IN THE COURT OF APPEALS OF THE STATE OF ILLINOIS FIRST DISTRICT FOURTH DIVISION
September 28, 2007
MICHAEL APPLEBAUM, SPECIAL ADMINISTRATOR OF THE ESTATE OF JOSEPH APPLEBAUM, DECEASED, PLAINTIFF-APPELLEE,
RUSH UNIVERSITY MEDICAL CENTER; RUSH UNIVERSITY MEDICAL CENTER, D/B/A UNIVERSITY RHEUMATOLOGISTS; RUSH UNIVERSITY MEDICAL CENTER, D/B/A RUSH MEDICAL COLLEGE; LAWRENCE LAYFER; OSAMA IBRAHIM; AND M.D.; AND OSAMA IBRAHIM; RUSH NORTH, MEDICAL CENTER, DEFENDANTS-APPELLANTS.
Appeal from the Circuit Court of Cook County, Illinois. No. 05 L 62044 Honorable Mary K. Rochford, Judge Presiding.
The opinion of the court was delivered by: Justice Murphy
Following denial of their motion to dismiss, defendants*fn1 filed a motion requesting that the trial court certify a question for interlocutory appeal pursuant to Supreme Court Rule 308(a) (155 Ill. 2d R. 308(a)). The trial court granted the motion and certified the following question:
"Whether the nullity rule should be applied in a wrongful death action where the plaintiff is an attorney who has passed the bar and was on inactive status at the time of the filing of the complaint, was the special administrator, sole beneficiary and son of the decedent and prior to the hearing on the motion whose license was reinstated."
On December 18, 2006, this court granted defendants' petition for leave to appeal and this interlocutory appeal followed. For the reasons that follow, we answer the certified question as follows:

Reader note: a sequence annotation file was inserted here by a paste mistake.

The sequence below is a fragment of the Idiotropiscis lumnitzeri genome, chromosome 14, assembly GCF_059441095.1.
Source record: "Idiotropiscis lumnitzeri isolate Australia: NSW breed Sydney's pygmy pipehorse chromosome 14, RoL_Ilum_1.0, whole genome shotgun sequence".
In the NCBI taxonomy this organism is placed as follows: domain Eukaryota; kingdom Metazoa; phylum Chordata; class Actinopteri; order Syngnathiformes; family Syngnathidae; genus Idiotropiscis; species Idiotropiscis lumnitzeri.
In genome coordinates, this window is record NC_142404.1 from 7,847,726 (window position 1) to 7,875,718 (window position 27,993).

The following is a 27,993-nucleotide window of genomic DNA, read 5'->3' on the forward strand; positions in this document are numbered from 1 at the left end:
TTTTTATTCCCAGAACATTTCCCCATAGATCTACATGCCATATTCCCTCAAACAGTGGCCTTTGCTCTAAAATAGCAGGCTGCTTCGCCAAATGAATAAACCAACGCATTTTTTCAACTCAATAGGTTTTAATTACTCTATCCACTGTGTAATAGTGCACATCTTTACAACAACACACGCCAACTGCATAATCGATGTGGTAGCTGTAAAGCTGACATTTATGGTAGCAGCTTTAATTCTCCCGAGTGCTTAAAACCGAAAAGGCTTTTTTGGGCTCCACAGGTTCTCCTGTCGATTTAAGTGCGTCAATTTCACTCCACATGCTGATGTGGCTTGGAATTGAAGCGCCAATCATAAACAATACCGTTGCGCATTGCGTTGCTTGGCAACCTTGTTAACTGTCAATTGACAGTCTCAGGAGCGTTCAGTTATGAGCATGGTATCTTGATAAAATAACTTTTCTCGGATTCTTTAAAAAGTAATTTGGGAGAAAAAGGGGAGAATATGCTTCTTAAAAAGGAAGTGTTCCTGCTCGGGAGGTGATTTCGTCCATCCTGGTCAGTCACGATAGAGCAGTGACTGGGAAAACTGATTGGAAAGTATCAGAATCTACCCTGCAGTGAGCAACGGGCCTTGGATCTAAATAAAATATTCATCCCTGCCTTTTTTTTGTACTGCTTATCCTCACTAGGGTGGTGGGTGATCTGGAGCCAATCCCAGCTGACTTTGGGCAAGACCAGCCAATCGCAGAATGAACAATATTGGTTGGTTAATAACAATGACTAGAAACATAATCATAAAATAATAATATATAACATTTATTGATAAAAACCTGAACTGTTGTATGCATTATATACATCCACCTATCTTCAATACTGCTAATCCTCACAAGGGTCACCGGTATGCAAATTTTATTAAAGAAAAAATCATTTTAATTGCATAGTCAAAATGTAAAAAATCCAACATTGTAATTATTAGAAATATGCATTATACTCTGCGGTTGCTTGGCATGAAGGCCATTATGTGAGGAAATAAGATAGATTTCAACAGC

Where a plaintiff proceeding pro se was formerly licensed to practice law, but is voluntarily on inactive status pursuant to Illinois Supreme Court Rule 756(a)(5) (Official Reports Advance Sheet No. 20 (September 27, 2006), R. 756(a)(5), eff. September 14, 2006) at the time of the filing of a complaint under the Wrongful Death Act, he or she is not authorized to practice law and the nullity rule applies even though plaintiff returned to active status prior to a hearing on a motion to dismiss the complaint as a nullity.
On December 2, 2003, the decedent, Joseph Applebaum, died following medical treatment at Rush North Shore Medical Center. On December 1, 2005, plaintiff, Michael Applebaum, Special Administrator of the Estate of Joseph Applebaum (estate), filed a complaint at law against defendants. Plaintiff sought damages under the Wrongful Death Act (740 ILCS 180/0.01 et seq. (West 2004)) and the Survival Act (755 ILCS 5/27-6 (West 2004)) for defendants' alleged willful and wanton misconduct in treating decedent. Plaintiff endorsed the complaint as "Attorney at Law." On April 4, 2006, plaintiff filed a first amended complaint, adding additional counts, and changing the complaint's endorsement to read "Plaintiff Pro Se."